Current TV’s Erin Gibson tackles the “science” of beauty products:


Posted on by Jarrah Hodge in FFFF, Pop Culture Leave a comment

Rachel Maddow Reviews ERA History

The Equal Rights Amendment has been re-introduced, and Rachel Maddow has this good background on its original introduction and the history of the sexist and homophobic arguments against it:


Posted on by Jarrah Hodge in Feminism, LGBT, Politics Leave a comment

The Round-Up: June 28, 2011

  • Monica at TransGriot points out that, while marriage equality passed in New York on Friday, GENDA, a trans civil rights bill, died for the 4th time in the New York Senate.
  • Via Human Rights Watch, Marianne Mollmannwrites on why women in politics matter, looking particularly at the case of Lebanon.
  • DC Women Kicking Ass looks at the LGBT women of the DC Comics universe.
  • A sketchy new advertising campaign for the Washington, DC National Museum of Crime and Punishment features black men in orange prison jumpsuits (via DCentric).
  • Very useful guide from Womanist Musings – 10 Things Not to Say to a Trans Person.
  • The New Brunswick Human Rights Commission will be investigating the province’s abortion policy, which only publicly funds abortions in hospitals, and which requires all abortions to be signed off on by two doctors (via CBC).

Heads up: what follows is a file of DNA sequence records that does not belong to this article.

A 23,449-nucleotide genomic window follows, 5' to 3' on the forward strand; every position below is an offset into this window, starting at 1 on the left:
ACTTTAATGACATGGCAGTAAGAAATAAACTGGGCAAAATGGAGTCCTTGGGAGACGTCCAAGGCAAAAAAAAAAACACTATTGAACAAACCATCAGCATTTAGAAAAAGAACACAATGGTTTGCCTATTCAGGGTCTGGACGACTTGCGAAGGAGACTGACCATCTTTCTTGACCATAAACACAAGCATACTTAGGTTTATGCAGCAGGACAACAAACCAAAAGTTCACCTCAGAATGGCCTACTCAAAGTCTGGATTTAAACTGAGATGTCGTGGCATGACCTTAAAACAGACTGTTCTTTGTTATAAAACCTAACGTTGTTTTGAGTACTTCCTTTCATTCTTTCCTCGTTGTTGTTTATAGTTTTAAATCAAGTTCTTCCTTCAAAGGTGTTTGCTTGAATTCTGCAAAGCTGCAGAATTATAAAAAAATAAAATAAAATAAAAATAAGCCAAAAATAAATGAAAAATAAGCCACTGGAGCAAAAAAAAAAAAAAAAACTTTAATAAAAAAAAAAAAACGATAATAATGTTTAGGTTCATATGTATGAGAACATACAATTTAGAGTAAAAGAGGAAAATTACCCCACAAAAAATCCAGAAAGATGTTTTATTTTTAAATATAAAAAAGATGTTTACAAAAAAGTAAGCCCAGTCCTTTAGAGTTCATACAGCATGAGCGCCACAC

• GOOD reports that, even for controlling for multiple factors like prior convictions and crime severity, dark-skinned women are getting harsher sentences than light-skinned ones in the States.
  • The Vancouver Media Co-Op has a great page documenting the stories of women in Vancouver’s Downtown Eastside, in their own words.


Posted on by Jarrah Hodge in Round-Ups Leave a comment

The Wrong Argument for Women in Politics

On to HuffPost Canada today, where Liberal MP Carolyn Bennett has a well-intentioned but misguided column on one of my pet issues: women in politics.

It’s no secret that I’m a New Democrat, but as a feminist I have a certain amount of respect for Bennett. She’s brought forward some important but less-than-popular issues like concerns about toxic chemicals in sex toys and she’s one of the leading figures in her party working on increased women’s representation.